Review Altair Astro ED80

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Review of Altair Astro ED80

Used at Astrofarm Astronomy Centre

Astronomy Holidays

Since we moved to France and set up the CEM60 in the observatory, I have only had one telescope on the mount, the Altair Astro ED80. I will be writing this review as a lay person who is using equipment for both Digital SLR and CCD cameras with narrowband filters. Therefore; there will be no long drawn out mathematical formulas and I will not be writing about the technical aspects of the Altair Astro ED80 telescope as these are covered in detail on the Altair Astro Website

I purchased the telescope new, from Altair at the European Astronomy Festival in London in February 2015 for £380. At the same time I got a dew band and a Bahtinov mask for the ED80, the latter was to prove to be the best item under £10 I have ever bought!  I was very impressed with the case that the telescope was packed in. It had two mounting rings, base plate bracket for a finder scope and a dual speed focuser was also fitted. Unfortunately the telescope stayed in the case until August that year when we eventually moved over permanently to Astrofarm. Eventually the day arrived and it was time to unpack the Altair Astro ED80 and mount it on the CEM60 for the first time and use it.



                                                                                                                                 This image is the Horsehead taken in Ha with an Atik 16ic mono camera


The build quality of the scope is very good in comparison to some of my 17 other telescopes. Very solid and tight in build which gave it a reassuring feeling when placing it on the mount. The feather touch focuser is lockable and was very sturdy in the first instance. I found that when changing between DSLR and CCD I needed to remove my diagonal which was needed for the CCD but not for the DSLR. The focus distance is very long and does allow for most changes of camera, so from Canon to Nikon and Sony there was some movement required but not great distance and with the Bahtinov mask it was even easier to find focus when pointing at a bright star.

In comparison to other refracting telescopes, the images taken using the Altair Astro ED80 were very sharp, crisp and rich in both colour and contrast. Depending on the quality of the sky I sometimes found that dark frames were not required. However; there was vignetting on the images, when using a DSLR, which would be rectified with a focal reducer and flattener. The telescope is a perfect all-rounder which suits both DSLR and CCD. My CCD images are very good quality and suited in size for most astronomical objects.



                                                                                                      This Andromeda image is a stack of 15 5 min of my exposures, stacked and processed in PixInsight by Darren Knight.   


With the 555mm fl it makes the Altair Astro ED80 perfect for objects like the Andromeda galaxy using a DSLR as it fits perfectly from one corner diagonally to another. For all my images I only use free software such as DSS and Registax along with the free version of Adobes PhotoShop CS2. This is through choice as we want to be able to show people what can be done using standard free software and relatively low budget equipment. As people's skills develop they can then, if they wish, move on to more sophisticated software.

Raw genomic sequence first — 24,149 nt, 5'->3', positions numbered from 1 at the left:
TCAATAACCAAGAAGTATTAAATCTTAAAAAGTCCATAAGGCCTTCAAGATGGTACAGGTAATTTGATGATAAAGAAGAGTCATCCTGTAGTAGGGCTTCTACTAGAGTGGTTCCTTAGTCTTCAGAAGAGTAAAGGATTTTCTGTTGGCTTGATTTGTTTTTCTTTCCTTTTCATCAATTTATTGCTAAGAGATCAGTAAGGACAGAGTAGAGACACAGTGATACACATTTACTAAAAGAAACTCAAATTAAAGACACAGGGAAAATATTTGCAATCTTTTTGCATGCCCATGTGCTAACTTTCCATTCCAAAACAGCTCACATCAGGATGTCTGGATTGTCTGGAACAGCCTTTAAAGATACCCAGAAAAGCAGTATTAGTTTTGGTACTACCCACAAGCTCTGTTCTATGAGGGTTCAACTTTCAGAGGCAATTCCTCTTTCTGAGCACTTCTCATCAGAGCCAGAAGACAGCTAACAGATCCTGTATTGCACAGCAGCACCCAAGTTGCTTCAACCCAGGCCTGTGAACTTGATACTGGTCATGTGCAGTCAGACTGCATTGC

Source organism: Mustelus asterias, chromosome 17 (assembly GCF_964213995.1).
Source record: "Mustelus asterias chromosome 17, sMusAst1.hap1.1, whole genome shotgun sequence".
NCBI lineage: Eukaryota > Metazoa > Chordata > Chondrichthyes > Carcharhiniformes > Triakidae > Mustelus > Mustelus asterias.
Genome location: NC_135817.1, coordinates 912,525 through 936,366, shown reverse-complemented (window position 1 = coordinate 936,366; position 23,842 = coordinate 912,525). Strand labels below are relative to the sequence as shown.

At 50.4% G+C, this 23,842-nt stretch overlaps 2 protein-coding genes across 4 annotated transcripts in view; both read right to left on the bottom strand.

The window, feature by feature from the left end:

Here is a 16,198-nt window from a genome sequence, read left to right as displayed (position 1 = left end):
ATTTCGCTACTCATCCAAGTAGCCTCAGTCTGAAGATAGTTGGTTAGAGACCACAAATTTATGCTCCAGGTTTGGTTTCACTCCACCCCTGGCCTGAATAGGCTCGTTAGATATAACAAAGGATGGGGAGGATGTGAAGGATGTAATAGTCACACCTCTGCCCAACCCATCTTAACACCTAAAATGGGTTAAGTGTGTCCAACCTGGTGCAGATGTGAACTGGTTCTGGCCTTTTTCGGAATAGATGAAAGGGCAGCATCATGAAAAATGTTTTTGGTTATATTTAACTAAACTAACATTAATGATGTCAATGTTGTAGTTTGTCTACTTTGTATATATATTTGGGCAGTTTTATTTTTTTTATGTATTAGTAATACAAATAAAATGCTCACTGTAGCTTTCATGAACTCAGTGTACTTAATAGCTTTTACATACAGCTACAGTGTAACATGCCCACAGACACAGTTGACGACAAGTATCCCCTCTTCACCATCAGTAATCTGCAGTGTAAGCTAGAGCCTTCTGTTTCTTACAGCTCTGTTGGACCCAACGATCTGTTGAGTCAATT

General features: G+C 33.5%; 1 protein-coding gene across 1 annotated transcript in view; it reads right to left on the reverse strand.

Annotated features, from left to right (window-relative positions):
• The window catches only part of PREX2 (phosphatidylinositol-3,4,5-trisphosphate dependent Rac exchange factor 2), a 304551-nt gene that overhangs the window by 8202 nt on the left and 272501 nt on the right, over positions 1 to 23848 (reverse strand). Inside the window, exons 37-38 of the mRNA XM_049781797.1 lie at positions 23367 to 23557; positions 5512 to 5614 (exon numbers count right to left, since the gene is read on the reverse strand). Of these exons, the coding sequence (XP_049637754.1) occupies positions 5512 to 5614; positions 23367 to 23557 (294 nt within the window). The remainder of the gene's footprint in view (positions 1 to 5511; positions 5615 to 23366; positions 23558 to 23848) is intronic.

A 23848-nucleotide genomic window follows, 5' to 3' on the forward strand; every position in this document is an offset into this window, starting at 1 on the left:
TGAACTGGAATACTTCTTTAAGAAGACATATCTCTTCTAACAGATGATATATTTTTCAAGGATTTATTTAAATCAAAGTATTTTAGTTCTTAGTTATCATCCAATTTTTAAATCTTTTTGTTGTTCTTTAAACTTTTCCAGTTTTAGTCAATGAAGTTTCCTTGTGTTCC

Negatives: The lens cap is a screw cap and seems to take ages to get on and off and you have to be careful not to cross thread it. The dew extension tube, built onto the telescope, is held in place by a single screw and, when fitting the lens cap for example, it can turn, thus marking the tube. Also, when fully extended it drops slightly in the diagonal making the telescope look like a banana.  However none of these have an effect on the telescopes images. The focus lock is temperamental and, when locking it, it can move the focus slightly.  When using the Atik camera I had some issues when the software was showing 2.0 for focus and when I locked the focuser it jumped to 3.0.

Overall verdict: For anyone starting in Astrophotography I think this scope is a must - if you have the mount to run it on. The quality is very good and solid and optically the telescope is more than adequate, especially considering the amount paid. I feel that with better high resolution cameras and proper processing techniques, the Altair Astro ED80 is a telescope that will tick a lot of boxes for many people. As I said at the beginning, this scope has not left the mount in nearly 15 months and I do have 17 other telescopes I could use! 

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Andrew Davies
Astronomer at Astrofarm
Andrew is the resident astronomer at Astrofarm residential astronomy centre in the South of France. He has been hooked on the night skies since a schoolboy and has never tired of both solar and night time observing as often as he is able. As a teacher of both astronomy and photography classes Andrew has a wealth of knowledge and likes nothing better than to share with others.

He founded both the Mid Cheshire and Runcorn & Widnes Astronomy clubs and organises and presents the annual North West Astronomy Festival. He excels in outreach and inspiring beginners and loves to share his knowledge as well as to learn from others. In addition, Andrew is a keen photographer of both the night sky and the world around - you will see examples of his interest and skill throughout our website